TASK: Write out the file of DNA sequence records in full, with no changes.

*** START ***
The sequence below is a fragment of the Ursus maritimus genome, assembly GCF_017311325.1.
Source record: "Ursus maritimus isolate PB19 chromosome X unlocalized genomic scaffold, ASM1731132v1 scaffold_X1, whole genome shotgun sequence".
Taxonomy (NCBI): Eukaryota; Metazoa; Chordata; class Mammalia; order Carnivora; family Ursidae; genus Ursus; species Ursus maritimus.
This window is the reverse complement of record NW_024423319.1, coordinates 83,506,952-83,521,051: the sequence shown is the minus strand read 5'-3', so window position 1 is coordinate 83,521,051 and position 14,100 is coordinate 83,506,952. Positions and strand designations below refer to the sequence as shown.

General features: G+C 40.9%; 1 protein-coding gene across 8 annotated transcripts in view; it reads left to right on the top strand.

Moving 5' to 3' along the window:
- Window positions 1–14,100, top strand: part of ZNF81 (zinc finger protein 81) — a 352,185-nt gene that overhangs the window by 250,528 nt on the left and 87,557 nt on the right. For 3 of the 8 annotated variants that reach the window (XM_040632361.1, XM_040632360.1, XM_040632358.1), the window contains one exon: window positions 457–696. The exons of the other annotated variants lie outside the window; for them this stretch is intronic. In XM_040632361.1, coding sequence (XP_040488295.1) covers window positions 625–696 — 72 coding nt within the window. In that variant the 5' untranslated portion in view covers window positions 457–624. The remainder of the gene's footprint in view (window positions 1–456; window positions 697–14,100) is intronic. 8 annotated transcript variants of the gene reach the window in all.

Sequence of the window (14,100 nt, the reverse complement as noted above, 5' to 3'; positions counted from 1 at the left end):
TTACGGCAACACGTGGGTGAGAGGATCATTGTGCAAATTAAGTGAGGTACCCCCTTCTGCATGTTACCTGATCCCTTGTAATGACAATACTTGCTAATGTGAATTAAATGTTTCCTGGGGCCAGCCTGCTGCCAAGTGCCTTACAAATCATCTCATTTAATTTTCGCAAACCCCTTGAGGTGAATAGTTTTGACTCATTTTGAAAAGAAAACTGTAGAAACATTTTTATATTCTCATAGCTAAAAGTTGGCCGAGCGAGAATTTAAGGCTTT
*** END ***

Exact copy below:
The sequence below is a fragment of the Ursus maritimus genome, assembly GCF_017311325.1.
Source record: "Ursus maritimus isolate PB19 chromosome X unlocalized genomic scaffold, ASM1731132v1 scaffold_X1, whole genome shotgun sequence".
Taxonomy (NCBI): Eukaryota; Metazoa; Chordata; class Mammalia; order Carnivora; family Ursidae; genus Ursus; species Ursus maritimus.
This window is the reverse complement of record NW_024423319.1, coordinates 83,506,952-83,521,051: the sequence shown is the minus strand read 5'-3', so window position 1 is coordinate 83,521,051 and position 14,100 is coordinate 83,506,952. Positions and strand designations below refer to the sequence as shown.

General features: G+C 40.9%; 1 protein-coding gene across 8 annotated transcripts in view; it reads left to right on the top strand.

Moving 5' to 3' along the window:
- Window positions 1–14,100, top strand: part of ZNF81 (zinc finger protein 81) — a 352,185-nt gene that overhangs the window by 250,528 nt on the left and 87,557 nt on the right. For 3 of the 8 annotated variants that reach the window (XM_040632361.1, XM_040632360.1, XM_040632358.1), the window contains one exon: window positions 457–696. The exons of the other annotated variants lie outside the window; for them this stretch is intronic. In XM_040632361.1, coding sequence (XP_040488295.1) covers window positions 625–696 — 72 coding nt within the window. In that variant the 5' untranslated portion in view covers window positions 457–624. The remainder of the gene's footprint in view (window positions 1–456; window positions 697–14,100) is intronic. 8 annotated transcript variants of the gene reach the window in all.

Sequence of the window (14,100 nt, the reverse complement as noted above, 5' to 3'; positions counted from 1 at the left end):
TTACGGCAACACGTGGGTGAGAGGATCATTGTGCAAATTAAGTGAGGTACCCCCTTCTGCATGTTACCTGATCCCTTGTAATGACAATACTTGCTAATGTGAATTAAATGTTTCCTGGGGCCAGCCTGCTGCCAAGTGCCTTACAAATCATCTCATTTAATTTTCGCAAACCCCTTGAGGTGAATAGTTTTGACTCATTTTGAAAAGAAAACTGTAGAAACATTTTTATATTCTCATAGCTAAAAGTTGGCCGAGCGAGAATTTAAGGCTTT